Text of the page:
Across the country there were a number of public and private buildings constructed between 1945 and the early 1950s for which architects continued to employ the imagery of the pre-World War II years. For the Sioux City Auditorium, K. E. Westerlind gathered together those design features associated with the PWA Moderne of the late 1930s. The massing, symmetry, proportions, and details were derived from the Beaux-Arts Classical tradition. Westerlind modernized the classical spirit of this building by emphasizing smooth brick walls, by having the openings essentially cut into the building, and by introducing rounded corners and patterns of horizontal lines. The Sioux City Auditorium was sited so that it functions as a terminus to Douglas Street. The post-World War II injection of a wide freeway (US 77) between the auditorium and the river has appreciably enhanced the building's visibility, thus relating its northern exposure to the city proper and revealing its southern exposure to people entering the city via the freeway.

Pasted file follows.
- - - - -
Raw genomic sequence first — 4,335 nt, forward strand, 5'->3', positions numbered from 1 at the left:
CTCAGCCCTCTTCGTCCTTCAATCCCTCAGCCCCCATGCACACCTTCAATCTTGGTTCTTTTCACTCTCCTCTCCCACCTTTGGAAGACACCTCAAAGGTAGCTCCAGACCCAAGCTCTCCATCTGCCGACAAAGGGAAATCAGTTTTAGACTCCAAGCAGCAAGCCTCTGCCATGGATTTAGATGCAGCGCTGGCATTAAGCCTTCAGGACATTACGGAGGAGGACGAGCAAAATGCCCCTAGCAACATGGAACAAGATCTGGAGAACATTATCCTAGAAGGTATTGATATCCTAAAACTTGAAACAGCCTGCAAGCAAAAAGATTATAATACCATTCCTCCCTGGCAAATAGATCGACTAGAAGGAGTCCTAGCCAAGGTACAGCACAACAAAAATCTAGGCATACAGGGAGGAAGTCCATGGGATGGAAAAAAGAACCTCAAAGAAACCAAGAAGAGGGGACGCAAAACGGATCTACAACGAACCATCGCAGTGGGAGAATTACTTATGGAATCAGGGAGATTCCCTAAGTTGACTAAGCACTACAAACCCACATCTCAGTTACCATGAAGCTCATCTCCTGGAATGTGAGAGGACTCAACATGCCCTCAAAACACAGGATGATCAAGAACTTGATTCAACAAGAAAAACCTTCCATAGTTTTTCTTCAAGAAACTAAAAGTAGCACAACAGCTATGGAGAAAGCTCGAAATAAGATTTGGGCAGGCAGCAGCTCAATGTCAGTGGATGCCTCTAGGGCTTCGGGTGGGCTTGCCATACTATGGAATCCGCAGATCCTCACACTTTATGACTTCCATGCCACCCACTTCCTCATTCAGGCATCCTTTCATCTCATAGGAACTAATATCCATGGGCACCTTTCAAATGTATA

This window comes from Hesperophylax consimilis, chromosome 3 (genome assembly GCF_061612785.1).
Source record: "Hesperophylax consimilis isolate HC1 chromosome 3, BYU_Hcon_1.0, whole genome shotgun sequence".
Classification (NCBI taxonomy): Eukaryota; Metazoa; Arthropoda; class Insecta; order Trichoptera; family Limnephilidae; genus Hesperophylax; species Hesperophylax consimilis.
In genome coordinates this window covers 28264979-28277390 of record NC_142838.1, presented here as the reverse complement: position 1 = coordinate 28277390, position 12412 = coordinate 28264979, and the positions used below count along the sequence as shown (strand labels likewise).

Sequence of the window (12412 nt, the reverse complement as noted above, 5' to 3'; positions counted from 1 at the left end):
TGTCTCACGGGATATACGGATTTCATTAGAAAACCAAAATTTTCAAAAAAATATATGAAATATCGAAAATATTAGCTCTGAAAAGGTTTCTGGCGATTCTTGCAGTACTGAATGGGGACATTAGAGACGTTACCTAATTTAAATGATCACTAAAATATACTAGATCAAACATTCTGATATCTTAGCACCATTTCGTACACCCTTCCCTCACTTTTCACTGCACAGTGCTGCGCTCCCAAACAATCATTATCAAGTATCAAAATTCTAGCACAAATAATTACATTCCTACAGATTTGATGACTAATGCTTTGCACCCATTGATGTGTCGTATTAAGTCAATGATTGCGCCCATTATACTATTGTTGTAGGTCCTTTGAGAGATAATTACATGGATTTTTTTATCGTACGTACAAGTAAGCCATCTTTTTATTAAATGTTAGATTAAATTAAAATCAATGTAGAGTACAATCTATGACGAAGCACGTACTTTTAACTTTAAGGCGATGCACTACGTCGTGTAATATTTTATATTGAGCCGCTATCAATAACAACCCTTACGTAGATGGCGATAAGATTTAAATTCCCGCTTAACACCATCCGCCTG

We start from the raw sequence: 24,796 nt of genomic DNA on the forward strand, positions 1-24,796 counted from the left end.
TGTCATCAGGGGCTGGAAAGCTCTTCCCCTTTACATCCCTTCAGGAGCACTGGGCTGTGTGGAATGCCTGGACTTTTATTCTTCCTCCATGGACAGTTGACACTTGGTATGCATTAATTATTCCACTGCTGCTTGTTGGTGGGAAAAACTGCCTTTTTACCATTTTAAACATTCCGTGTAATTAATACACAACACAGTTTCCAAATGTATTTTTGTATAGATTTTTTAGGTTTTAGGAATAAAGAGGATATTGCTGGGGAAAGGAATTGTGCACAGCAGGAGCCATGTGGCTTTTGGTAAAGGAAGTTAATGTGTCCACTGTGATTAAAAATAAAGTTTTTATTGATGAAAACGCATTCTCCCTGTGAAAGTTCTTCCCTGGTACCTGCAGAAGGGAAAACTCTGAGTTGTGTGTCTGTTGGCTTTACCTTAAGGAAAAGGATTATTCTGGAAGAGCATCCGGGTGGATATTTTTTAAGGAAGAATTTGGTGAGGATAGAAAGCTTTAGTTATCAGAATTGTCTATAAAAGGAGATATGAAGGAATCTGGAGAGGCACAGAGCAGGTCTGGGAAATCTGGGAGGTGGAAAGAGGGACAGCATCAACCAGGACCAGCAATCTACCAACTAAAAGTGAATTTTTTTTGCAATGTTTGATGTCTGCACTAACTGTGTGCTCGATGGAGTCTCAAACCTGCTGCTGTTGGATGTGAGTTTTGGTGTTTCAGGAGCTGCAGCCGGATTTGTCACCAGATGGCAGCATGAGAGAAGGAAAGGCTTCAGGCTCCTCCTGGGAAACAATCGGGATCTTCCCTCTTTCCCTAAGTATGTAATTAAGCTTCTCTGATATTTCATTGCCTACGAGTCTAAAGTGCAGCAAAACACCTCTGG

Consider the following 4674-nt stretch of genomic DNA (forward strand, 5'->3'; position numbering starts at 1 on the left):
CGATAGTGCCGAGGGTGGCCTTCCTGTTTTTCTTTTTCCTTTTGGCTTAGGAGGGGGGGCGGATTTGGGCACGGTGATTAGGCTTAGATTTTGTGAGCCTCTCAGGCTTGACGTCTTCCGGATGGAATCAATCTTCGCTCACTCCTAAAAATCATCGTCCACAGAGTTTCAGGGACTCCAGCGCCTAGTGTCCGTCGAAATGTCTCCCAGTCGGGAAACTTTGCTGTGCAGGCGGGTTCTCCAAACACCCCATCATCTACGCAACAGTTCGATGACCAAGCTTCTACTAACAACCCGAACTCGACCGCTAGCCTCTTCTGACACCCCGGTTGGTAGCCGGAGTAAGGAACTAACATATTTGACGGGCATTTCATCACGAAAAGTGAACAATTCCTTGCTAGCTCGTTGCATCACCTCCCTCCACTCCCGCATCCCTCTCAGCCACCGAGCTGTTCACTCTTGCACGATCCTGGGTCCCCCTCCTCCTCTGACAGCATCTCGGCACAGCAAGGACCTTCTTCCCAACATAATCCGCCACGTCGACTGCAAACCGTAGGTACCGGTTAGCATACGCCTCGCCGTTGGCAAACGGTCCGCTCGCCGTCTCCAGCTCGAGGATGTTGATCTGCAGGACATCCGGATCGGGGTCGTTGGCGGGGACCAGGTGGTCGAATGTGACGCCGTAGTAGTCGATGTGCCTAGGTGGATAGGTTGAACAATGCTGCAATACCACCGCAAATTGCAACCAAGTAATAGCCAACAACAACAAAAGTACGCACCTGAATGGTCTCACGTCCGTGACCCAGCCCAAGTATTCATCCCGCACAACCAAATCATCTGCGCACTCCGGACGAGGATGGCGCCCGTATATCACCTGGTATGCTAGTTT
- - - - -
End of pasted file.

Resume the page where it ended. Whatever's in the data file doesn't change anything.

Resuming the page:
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Sioux City Auditorium
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